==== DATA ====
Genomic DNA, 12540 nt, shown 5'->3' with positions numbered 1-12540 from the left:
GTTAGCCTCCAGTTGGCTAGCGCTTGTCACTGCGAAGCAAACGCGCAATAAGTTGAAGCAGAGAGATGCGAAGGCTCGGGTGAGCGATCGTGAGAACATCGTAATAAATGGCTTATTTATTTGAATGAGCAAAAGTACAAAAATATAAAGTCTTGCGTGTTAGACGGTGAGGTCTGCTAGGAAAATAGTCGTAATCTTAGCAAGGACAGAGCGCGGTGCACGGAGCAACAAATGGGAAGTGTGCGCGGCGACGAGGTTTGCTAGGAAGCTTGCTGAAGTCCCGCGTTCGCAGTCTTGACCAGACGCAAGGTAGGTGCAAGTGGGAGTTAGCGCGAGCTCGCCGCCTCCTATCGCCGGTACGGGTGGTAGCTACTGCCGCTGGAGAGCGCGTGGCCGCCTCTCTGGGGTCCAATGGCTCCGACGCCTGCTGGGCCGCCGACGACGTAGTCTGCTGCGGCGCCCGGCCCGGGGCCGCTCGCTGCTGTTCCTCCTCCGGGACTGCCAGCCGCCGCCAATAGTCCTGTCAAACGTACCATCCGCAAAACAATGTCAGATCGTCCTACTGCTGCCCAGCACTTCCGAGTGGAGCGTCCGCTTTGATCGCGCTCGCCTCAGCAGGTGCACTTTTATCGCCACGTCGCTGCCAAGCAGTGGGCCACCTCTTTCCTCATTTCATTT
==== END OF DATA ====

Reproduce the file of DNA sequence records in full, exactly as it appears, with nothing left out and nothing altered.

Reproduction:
Genomic DNA, 12540 nt, shown 5'->3' with positions numbered 1-12540 from the left:
GTTAGCCTCCAGTTGGCTAGCGCTTGTCACTGCGAAGCAAACGCGCAATAAGTTGAAGCAGAGAGATGCGAAGGCTCGGGTGAGCGATCGTGAGAACATCGTAATAAATGGCTTATTTATTTGAATGAGCAAAAGTACAAAAATATAAAGTCTTGCGTGTTAGACGGTGAGGTCTGCTAGGAAAATAGTCGTAATCTTAGCAAGGACAGAGCGCGGTGCACGGAGCAACAAATGGGAAGTGTGCGCGGCGACGAGGTTTGCTAGGAAGCTTGCTGAAGTCCCGCGTTCGCAGTCTTGACCAGACGCAAGGTAGGTGCAAGTGGGAGTTAGCGCGAGCTCGCCGCCTCCTATCGCCGGTACGGGTGGTAGCTACTGCCGCTGGAGAGCGCGTGGCCGCCTCTCTGGGGTCCAATGGCTCCGACGCCTGCTGGGCCGCCGACGACGTAGTCTGCTGCGGCGCCCGGCCCGGGGCCGCTCGCTGCTGTTCCTCCTCCGGGACTGCCAGCCGCCGCCAATAGTCCTGTCAAACGTACCATCCGCAAAACAATGTCAGATCGTCCTACTGCTGCCCAGCACTTCCGAGTGGAGCGTCCGCTTTGATCGCGCTCGCCTCAGCAGGTGCACTTTTATCGCCACGTCGCTGCCAAGCAGTGGGCCACCTCTTTCCTCATTTCATTT